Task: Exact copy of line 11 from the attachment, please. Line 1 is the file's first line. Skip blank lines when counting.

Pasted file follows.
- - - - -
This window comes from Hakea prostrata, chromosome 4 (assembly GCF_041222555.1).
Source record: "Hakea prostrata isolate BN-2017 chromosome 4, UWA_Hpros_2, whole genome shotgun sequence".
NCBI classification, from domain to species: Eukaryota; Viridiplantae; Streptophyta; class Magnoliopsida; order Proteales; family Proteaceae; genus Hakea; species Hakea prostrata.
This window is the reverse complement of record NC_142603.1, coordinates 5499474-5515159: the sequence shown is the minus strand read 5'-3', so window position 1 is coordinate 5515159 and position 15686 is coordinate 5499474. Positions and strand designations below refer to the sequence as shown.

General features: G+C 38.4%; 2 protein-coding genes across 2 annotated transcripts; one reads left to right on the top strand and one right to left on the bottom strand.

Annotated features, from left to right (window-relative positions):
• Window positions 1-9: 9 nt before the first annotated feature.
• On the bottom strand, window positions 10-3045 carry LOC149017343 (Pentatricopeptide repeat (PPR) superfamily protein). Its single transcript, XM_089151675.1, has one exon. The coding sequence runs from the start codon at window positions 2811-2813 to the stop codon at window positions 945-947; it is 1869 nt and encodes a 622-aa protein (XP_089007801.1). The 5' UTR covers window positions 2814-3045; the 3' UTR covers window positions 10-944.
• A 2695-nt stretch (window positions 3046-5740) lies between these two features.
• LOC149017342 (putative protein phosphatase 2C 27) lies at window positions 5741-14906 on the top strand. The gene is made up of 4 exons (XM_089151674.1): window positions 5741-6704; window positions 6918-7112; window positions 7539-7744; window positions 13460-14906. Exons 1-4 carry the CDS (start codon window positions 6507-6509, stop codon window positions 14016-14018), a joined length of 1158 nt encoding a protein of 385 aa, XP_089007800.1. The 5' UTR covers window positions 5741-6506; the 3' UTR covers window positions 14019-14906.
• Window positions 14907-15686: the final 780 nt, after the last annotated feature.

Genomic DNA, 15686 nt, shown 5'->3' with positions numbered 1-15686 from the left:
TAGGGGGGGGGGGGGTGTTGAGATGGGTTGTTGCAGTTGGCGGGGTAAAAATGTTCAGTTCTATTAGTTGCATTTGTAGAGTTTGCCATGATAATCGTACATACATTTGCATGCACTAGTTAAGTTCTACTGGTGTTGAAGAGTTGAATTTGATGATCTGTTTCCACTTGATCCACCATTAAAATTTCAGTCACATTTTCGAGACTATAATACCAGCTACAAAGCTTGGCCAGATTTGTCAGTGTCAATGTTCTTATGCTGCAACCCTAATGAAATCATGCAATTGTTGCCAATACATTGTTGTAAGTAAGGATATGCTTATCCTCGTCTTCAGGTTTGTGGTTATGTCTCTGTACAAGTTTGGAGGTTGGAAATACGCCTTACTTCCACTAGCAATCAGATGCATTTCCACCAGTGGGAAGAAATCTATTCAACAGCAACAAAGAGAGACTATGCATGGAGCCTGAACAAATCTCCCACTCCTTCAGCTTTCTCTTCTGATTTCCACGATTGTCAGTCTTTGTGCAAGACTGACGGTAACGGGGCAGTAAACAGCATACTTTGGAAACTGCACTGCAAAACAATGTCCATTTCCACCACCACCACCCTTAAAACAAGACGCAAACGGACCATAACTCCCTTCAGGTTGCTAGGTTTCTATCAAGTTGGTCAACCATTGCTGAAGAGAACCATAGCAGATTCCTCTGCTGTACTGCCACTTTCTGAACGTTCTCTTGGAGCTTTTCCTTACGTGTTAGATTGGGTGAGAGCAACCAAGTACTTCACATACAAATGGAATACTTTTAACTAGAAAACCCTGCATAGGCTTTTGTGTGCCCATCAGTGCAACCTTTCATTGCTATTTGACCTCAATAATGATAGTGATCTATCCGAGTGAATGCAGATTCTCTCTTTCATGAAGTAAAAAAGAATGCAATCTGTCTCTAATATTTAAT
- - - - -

• Window positions 14907-15686: the final 780 nt, after the last annotated feature.